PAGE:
Special FX 

Infiniti snubs its nose at convention with a dramatically styled FX35

Infiniti snubs its nose at convention with a dramatically styled FX35

Time was when the main reason to buy an SUV was for heading out to the boonies to look at the wildlife. Now, it seems, the SUV is the wildlife—if you take Infiniti press materials at their word, that is. The dramatic styling of the new FX line of sport/utes is the engineering staff’s conscious attempt to design a “bionic cheetah.”

I’ll declare my sentiments right up front: I really like the look of the FX35 that I drove for a week; and I admire Infiniti for daring to bring it into the world. I don’t, however, believe that the FX lineup of SUVs—available as the V6-powered FX35 and a V8-powered FX45—will appeal to all tastes. This is, in fact, an invigorating circumstance. The SUV category is by now so crowded that many less adventurous manufacturers are chasing their own tails to come up with breakthrough new designs.

Infiniti’s FX line, in other words, is an experiment, and a noble one at that. There is much to applaud both on and under the surface of this bionic cheetah. There are, as well, some risible aspects more consistent with a conception of the FX35 as an anabolic armadillo.

“Yeah, I’d call it a cheetah,” chirps the Wife. “It’s jumpy.” Let me cut through her technical jargon: The FX35 has an especially sensitive throttle at the point of tip-in. There are 280 horses underhood just straining to run free, after all. Variable valve timing and twin-cam architecture result in a thoroughbred of a 3.5-liter V6; and like most thoroughbreds, this motor can be impatient to get going. So prepare to lurch a bit when you might rather prefer moving gently forward from a stop.

The FX35 is available with two choices of powertrain: rear-wheel-drive and all-wheel-drive. My tester arrived equipped with the latter. Difficult off-roading is out of the question; but in all-weather circumstances, Infiniti’s AWD system is most competent. There is computerized traction control to nip wheelspin in the bud. There is a Vehicle Dynamic Control (VDC) system to anticipate overall vehicle spins and snap the FX35 back to the straight and narrow. A recent improvement, moreover, now incorporates a Snow Mode switch that stops spinning wheels on slick surfaces before they start—tacit acknowledgement, if ever there were one, that the FX35 is, yes indeed, “jumpy.”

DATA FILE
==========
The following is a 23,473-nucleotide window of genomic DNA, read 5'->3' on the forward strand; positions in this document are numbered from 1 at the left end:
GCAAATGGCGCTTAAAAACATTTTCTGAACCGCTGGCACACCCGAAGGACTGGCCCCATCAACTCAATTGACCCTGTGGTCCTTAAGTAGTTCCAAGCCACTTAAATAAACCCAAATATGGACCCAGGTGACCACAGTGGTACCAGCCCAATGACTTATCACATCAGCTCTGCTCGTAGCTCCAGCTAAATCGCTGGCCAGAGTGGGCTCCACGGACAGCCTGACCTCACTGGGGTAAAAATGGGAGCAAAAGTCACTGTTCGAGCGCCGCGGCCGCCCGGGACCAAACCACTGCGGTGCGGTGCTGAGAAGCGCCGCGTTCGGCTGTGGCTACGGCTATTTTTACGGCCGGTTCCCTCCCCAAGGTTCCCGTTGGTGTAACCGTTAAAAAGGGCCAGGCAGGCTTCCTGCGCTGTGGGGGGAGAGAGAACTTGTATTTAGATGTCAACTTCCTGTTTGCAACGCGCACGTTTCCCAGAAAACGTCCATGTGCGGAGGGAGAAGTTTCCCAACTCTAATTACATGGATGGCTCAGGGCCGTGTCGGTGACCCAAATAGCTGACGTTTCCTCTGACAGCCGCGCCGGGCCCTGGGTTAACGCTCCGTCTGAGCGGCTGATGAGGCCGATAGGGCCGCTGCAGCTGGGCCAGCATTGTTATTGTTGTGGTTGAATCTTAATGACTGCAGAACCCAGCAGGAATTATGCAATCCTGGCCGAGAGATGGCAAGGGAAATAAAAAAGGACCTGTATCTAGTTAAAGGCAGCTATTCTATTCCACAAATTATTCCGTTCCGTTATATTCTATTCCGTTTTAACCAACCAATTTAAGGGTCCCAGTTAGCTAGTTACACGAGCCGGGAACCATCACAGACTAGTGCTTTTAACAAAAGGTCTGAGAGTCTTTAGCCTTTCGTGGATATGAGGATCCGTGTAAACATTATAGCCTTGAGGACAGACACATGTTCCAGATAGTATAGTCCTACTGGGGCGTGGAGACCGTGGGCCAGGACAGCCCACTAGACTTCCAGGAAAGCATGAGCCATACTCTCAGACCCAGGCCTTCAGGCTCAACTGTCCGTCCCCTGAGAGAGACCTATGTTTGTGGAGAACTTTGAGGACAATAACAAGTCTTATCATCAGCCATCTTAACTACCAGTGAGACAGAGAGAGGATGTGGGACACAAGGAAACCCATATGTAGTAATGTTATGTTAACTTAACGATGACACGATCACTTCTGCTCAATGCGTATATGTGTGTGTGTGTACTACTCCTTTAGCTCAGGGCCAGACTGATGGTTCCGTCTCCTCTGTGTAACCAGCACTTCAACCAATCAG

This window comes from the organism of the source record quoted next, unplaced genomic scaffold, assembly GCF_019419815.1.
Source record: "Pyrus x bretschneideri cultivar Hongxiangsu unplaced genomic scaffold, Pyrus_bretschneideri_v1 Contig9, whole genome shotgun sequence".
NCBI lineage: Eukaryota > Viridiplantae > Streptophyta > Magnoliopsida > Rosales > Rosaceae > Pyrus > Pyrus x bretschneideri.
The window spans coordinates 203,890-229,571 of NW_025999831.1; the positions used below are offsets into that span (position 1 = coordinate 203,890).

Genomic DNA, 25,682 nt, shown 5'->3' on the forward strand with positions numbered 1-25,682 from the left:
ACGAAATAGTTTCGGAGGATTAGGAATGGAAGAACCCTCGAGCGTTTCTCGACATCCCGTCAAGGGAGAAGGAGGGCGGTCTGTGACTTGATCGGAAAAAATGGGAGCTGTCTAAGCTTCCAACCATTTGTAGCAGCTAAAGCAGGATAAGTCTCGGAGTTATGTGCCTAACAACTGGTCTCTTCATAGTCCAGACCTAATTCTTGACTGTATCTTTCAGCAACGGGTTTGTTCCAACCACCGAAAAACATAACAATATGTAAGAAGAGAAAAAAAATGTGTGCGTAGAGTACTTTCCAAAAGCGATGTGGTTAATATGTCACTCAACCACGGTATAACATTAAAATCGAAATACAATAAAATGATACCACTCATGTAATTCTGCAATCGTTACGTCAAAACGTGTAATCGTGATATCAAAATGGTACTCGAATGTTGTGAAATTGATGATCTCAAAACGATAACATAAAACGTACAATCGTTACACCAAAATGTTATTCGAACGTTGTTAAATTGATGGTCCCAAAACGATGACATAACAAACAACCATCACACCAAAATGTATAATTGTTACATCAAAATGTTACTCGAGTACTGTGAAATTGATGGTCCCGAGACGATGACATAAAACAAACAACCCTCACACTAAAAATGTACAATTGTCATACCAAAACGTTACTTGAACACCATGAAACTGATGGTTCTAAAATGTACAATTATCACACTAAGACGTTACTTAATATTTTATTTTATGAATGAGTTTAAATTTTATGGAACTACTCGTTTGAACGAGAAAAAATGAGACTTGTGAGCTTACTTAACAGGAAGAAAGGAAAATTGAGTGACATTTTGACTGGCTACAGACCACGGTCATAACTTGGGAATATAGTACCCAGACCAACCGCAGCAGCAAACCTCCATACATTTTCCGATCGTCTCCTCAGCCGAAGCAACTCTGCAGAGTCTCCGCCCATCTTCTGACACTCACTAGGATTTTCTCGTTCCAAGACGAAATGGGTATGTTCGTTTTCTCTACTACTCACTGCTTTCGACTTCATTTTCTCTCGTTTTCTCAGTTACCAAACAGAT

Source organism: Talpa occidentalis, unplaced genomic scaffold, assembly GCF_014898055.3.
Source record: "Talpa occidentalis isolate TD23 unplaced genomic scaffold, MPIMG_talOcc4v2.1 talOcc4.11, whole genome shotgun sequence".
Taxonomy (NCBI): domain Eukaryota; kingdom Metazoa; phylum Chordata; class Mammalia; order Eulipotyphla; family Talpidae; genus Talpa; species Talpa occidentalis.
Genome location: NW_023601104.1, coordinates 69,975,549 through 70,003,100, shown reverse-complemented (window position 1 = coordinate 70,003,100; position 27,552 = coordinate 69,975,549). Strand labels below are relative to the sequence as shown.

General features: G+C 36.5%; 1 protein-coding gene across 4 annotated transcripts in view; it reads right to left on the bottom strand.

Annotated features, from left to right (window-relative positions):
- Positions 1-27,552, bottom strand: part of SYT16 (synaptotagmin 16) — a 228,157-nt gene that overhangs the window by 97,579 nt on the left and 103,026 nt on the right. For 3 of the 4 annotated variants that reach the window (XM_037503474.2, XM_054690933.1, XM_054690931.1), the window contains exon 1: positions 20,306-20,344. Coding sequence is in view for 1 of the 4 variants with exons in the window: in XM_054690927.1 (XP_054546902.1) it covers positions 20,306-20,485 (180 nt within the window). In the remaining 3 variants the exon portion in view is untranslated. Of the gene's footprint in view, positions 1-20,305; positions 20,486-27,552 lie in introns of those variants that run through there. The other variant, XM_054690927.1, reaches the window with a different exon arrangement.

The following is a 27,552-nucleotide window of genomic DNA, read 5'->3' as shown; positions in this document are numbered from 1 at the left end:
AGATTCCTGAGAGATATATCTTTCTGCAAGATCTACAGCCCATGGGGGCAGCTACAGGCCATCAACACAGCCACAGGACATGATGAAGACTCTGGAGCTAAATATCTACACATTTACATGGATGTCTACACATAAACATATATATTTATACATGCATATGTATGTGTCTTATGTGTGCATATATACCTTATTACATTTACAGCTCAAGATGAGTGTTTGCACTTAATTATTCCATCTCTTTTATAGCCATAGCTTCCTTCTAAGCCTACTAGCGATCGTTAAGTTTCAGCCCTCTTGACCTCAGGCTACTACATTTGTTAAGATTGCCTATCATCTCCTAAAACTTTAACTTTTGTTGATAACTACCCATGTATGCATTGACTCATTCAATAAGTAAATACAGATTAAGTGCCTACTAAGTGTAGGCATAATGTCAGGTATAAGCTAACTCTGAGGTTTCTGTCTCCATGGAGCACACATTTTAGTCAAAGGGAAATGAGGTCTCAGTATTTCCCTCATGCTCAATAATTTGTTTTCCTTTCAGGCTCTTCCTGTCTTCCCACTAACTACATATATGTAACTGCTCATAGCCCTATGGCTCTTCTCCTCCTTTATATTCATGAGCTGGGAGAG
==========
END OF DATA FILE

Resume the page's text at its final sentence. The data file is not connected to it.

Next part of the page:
It is also very sporty. For a vehicle standing almost 5-and-a-half feet tall, the FX35 corners admirably flat; and the all-independent suspension tuning is nicely calibrated for responsive handling. All-wheel-drive enhances the Infiniti’s cornering prowess, and yet ride comfort is not sacrificed in the process. With a curb weight of 4,215 lbs., the FX35 is relatively lean and nimble amongst such peers as VW’s 5,028-lb. Touareg or Acura’s 4,510-lb. MDX. Even so, the FX35 is tow-rated for trailers up to 3,500 lbs.

Inside the FX35 is a sumptuous cockpit for five, swathed in my case with optional leather upholstery and brightened with brushed-aluminum trim. Laterally—from one side of the vehicle to the other, in other words—there’s plenty of room. Driver and front passenger are neatly ensconced between the doors and individual center armrests, and three adults fit comfortably in the second row. Beware the forehead, however. All those armadillo curves that make the FX35 such a head-turner from the outside also render it a head-banger from the inside. I’m only 5 feet 6 inches tall; but when I pulled up to a drive-through bank teller in the FX35, I bopped my forehead square into the center of the steeply raked A-pillar as I reached for the pneumatic tube. It knocked my cap off—just deserts for wearing a tweedy flat cap in the first place, I suppose.

There’s more to the FX35’s curves than a self-inflicted head-thump, as it turns out. Despite a wheelbase some 112 in. long, the Infiniti’s cargo capacity ranges from 27.4 cu. ft. with the rear seatback erect to 64.5 cu. ft. with it folded. It’s a nice feature to be able to deploy that seatback with what Infiniti calls a “quick-flip remote fold-down release”; but it’s a shame that those curving dimensions consume so much valuable storage space. By way of comparison, Acura’s MDX perches atop a 106-in. wheelbase, and yet its comparable cargo numbers are 49.6 cu. ft. behind the second row and 81.5 cu. ft. with that row flat. In any event, the FX35’s payload capacity is only slightly more than 1,100 lbs. (including occupants), which translates into a load capacity of about 12 lbs. per cu. ft. with but a driver and single passenger aboard. From a driver’s standpoint, the interior is a very pleasant place to spend one’s time. Great layout of switchgear; great climate control system; great optional Bose audio with six CDs in the dash and 11 speakers all about. Snug and smug behind the wheel, it somehow didn’t occur to me how bold Infiniti’s gamble really is. But my architect brother sized it up at a glance. He’s used to analyzing form and function on the fly, I suppose.

“What’s that?” he asked when he first encountered me in the FX35. “Looks like a one-seater.” Well, no, I replied maybe a bit condescendingly; it’s a five-seater in a red-hot SUV market full of seven-seaters. “Like I said,” he repeated, “a one-seater. A guy who buys that doesn’t give a flip about who else is coming along for the ride.”

Which spells out the matter nicely, I think. In a universe so rapidly succumbing to lookalike SUVs—wherein eventually it will be as fashionable to drive a sport/ute as it is to drive a minivan today—the FX35 is Infiniti’s gamble to “keep it cool” for the guy who yearns to appear independent of a trend that he’s powerless to resist.

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